There have been, inevitably, the odd eyebrow-raising requests over the years. Many, you suspect, unfit to print. The time-honoured duty of the ball boy was often to scout for a specific kind of talent on the players behalf. DiPietro is too discrete to divulge. Chocolate bars, he says, are a more mundane but frequent request. Others have quirks that must be accommodated.

Leandro Barbosa has his own needs (NBAE/Getty)

“For example, Leandro Barbosa wears a new pair of socks for each game,” he reveals. “Some guys like to have a Red Bull before every game and in certain cities, they don’t have it. So we bring some. You get to know these guys from training camp so by the time we get to London, there are very few unknowns.”

Spending days, even weeks, together on the road establishes real bonds, he affirms. How could it not? “I see these guys more than I see my own family for seven months of the year.” When trades happen, those are personal ties broken. Likewise, the pain of a loss is shared as much as the ecstasy of victory. It is a band of brothers travelling the world, us against them.

He shares their hopes and hears their fears. Behind closed doors, secrets are shared and grievances aired, often out of the earshot of the coaching staff.

There is a fine line to negotiate in such moments, DiPietro concedes. Maintaining trust is paramount but he is also, foremost, an employee. “Because I’m an equipment guy. I hear a lot of things. Sometimes guys are blowing off steam and you let it go. But if there is something a coach should hear, you can intervene a little.”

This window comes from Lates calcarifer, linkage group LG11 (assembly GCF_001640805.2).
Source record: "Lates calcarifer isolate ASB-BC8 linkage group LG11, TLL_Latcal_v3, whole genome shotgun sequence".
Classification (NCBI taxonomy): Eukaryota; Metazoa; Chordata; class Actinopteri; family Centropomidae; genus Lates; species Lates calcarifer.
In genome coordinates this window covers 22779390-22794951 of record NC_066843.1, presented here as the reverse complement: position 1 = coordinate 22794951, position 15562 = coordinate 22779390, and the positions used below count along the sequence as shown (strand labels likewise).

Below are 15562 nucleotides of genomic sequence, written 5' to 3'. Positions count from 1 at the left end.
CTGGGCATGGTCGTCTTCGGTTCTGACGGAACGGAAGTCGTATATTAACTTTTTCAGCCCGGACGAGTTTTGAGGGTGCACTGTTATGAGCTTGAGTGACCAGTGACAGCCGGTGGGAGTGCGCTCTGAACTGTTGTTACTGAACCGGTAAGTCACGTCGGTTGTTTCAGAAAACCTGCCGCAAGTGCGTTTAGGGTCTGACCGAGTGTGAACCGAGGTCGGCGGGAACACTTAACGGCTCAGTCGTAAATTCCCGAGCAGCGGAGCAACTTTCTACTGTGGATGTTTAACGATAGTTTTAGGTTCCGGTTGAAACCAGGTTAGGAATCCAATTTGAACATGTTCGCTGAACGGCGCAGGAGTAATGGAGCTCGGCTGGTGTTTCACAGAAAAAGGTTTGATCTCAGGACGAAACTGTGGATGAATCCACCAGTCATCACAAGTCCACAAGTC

It is a 24/7 occupation. The hours can be brutal, an ability to cope with the unexpected essential. As a rule, NBA players need and expect pampering. When dealing with often-fractious egos, winging it is simply not an option.

The compensations, DiPietro underlines, make it worth the endeavour. He has, for 82-plus nights a year, one the best seats in the house.

“If I’m in a bad mood or complaining, sometimes I forget where I am and how good I have it. But it’s the greatest job in the world. I’m getting to go to England. I get to check out cities and countries I’d never have gone to in a normal job. You build relationships with professional athletes. I tell them off the same way you’d tell off your friend. I take a lot of it for granted.”

In stressful times, there is a brotherhood to lean on. The NBA’s equipment chiefs all meet once a year, at the pre-draft workouts in Chicago, to trade tales, compare notes and swap insights. Just as there is camaraderie among opposing players, those running the show behind the show have their own fraternity.

“In fact,” he reveals, “I just got an email to reach out to Chelsea’s kit man. Someone I know who knows them is saying: ‘we’d love to hook you up and introduce you’. Whether it’s hockey or basketball, you’re tight. You get to know each other. There’s that unique bond because we all know what we all go through each day.”

Tickets for Raptors – Nets on March 4 and 5 are available at www.the02.co.uk